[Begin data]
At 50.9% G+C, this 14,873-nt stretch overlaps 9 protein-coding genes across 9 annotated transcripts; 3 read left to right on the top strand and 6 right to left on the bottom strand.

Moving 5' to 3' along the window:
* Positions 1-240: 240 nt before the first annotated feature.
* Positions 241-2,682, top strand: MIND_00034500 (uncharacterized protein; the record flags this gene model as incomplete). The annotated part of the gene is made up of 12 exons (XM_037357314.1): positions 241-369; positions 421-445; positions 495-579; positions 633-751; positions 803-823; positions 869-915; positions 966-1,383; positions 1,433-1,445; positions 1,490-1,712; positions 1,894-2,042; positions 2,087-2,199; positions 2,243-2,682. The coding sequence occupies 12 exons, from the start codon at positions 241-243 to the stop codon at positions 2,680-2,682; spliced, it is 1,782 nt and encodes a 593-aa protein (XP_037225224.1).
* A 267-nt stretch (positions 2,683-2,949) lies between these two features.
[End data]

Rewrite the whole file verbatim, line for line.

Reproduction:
At 50.9% G+C, this 14,873-nt stretch overlaps 9 protein-coding genes across 9 annotated transcripts; 3 read left to right on the top strand and 6 right to left on the bottom strand.

Moving 5' to 3' along the window:
* Positions 1-240: 240 nt before the first annotated feature.
* Positions 241-2,682, top strand: MIND_00034500 (uncharacterized protein; the record flags this gene model as incomplete). The annotated part of the gene is made up of 12 exons (XM_037357314.1): positions 241-369; positions 421-445; positions 495-579; positions 633-751; positions 803-823; positions 869-915; positions 966-1,383; positions 1,433-1,445; positions 1,490-1,712; positions 1,894-2,042; positions 2,087-2,199; positions 2,243-2,682. The coding sequence occupies 12 exons, from the start codon at positions 241-243 to the stop codon at positions 2,680-2,682; spliced, it is 1,782 nt and encodes a 593-aa protein (XP_037225224.1).
* A 267-nt stretch (positions 2,683-2,949) lies between these two features.